(Updated at 4 p.m.) The Haagen-Dazs ice cream shop in the Pentagon City mall has shut down for renovations.
All evidence of the small store on the first floor of the Fashion Centre at Pentagon City is now gone, but an employee says they’re hoping to reopen by the end of the week.
The shop is located near the mall’s Sunglass Hut and the new dumpling eatery Yong Kang Street.
An ARLnow reader first reported that the store was closed last Wednesday (Feb. 27). An employee subsequently told ARLnow that the store “is being updated to the newest Haagen-Dazs finishes,” including “counters, wall tile, floor tile and equipment.”
Anyone hoping to get their ice cream fix from Haagen-Dazs in the meantime will now have to venture to the store at the Pentagon, or to one of the company’s two D.C. locations — or to a local grocery store.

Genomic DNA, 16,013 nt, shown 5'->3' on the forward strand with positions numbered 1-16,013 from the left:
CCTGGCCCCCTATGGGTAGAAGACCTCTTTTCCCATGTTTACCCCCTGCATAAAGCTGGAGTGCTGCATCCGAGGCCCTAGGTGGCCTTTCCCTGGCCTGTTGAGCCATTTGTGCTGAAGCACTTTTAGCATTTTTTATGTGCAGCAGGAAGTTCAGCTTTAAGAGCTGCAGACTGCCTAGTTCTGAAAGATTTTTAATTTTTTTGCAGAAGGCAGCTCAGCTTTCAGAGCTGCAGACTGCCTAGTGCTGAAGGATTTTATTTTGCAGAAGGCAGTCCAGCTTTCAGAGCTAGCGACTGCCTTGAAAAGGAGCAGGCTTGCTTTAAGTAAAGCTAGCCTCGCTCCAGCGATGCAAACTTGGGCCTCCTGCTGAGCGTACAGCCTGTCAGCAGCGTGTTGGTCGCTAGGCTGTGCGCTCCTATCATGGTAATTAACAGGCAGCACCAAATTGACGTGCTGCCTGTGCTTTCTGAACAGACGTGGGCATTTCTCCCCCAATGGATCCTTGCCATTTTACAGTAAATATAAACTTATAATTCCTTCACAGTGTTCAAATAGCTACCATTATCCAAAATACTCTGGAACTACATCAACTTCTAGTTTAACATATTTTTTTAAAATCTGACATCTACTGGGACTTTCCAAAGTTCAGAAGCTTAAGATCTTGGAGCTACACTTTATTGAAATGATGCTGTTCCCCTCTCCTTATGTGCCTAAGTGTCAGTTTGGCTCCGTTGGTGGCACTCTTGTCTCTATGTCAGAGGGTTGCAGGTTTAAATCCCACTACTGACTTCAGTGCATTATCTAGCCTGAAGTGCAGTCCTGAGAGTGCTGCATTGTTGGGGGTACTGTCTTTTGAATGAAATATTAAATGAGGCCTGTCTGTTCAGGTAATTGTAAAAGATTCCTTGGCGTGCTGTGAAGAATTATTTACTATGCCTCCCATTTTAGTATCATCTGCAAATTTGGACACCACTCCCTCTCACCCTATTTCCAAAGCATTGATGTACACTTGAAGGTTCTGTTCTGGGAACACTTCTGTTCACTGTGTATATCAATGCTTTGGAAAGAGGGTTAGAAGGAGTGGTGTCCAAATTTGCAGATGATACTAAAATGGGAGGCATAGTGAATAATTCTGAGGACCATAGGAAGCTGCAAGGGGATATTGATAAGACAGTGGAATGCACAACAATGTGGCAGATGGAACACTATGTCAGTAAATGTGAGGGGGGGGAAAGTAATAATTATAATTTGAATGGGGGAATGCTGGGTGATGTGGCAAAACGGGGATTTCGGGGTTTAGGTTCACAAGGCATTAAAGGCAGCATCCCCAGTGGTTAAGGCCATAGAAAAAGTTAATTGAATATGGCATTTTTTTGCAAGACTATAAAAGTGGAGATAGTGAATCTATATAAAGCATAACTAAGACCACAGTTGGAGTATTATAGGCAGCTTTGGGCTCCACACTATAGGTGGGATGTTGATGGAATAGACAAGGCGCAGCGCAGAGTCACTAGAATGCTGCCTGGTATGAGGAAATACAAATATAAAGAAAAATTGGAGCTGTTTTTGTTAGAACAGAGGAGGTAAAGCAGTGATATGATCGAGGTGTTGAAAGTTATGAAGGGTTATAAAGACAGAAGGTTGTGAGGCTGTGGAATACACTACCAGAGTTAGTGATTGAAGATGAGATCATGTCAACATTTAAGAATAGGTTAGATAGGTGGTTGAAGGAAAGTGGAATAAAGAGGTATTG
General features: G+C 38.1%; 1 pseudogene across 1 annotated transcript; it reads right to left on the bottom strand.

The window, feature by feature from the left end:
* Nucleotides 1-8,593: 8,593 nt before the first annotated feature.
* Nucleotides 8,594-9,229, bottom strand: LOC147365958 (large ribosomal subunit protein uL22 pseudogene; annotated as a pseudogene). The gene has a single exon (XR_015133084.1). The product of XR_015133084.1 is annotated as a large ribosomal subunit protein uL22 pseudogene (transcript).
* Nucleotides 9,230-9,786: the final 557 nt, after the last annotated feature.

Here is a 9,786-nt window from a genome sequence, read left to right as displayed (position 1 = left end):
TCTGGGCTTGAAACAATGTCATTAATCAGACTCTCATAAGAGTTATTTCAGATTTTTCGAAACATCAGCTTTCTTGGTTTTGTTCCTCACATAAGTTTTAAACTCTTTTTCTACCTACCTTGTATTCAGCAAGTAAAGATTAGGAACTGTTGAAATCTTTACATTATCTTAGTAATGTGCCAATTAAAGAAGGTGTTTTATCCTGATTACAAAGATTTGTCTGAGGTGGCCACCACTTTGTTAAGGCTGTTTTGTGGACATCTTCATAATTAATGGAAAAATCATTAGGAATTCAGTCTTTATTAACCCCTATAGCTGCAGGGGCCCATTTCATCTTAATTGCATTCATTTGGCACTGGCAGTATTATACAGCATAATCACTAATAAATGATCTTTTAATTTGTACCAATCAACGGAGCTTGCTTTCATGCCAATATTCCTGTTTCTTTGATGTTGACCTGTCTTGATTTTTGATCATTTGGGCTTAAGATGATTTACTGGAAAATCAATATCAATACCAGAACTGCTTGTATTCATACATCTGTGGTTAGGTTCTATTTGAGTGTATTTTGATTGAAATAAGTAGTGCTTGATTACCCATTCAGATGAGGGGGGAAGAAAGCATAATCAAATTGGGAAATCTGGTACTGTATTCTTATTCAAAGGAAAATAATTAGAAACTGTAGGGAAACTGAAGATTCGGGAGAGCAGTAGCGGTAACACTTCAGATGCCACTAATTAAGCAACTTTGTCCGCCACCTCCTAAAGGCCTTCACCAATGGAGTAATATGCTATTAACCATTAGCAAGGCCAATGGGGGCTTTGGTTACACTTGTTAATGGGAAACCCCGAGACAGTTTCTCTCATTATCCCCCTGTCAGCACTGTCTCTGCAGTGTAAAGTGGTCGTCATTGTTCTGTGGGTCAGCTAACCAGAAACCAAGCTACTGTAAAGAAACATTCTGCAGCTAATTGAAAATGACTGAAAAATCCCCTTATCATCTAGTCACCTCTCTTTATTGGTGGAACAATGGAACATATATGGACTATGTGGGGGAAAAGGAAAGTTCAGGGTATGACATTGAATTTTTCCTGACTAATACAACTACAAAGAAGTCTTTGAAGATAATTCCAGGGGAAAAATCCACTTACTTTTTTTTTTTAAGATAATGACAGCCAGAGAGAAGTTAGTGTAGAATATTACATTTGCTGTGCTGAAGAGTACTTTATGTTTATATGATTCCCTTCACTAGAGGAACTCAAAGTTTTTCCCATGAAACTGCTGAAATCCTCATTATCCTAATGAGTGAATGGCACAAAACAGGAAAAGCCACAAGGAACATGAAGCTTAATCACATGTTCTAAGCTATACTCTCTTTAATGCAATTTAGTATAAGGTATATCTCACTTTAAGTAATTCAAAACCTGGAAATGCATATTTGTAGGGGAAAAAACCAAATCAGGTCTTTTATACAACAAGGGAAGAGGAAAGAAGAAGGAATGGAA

Arlington leaders will soon convene more than a dozen town halls to discuss Amazon’s plans for the county in the run-up to a planned vote on the matter later this month.
County Board members plan to spend the next few weeks holding meetings with a variety of civic associations and advocacy groups to discuss the tech giant’s arrival in Crystal City and Pentagon City, and have now released a schedule of the impending gatherings.
Up to two Board members will attend each one, planning them as open forums for community members to discuss all the implications of Amazon’s new headquarters for county residents.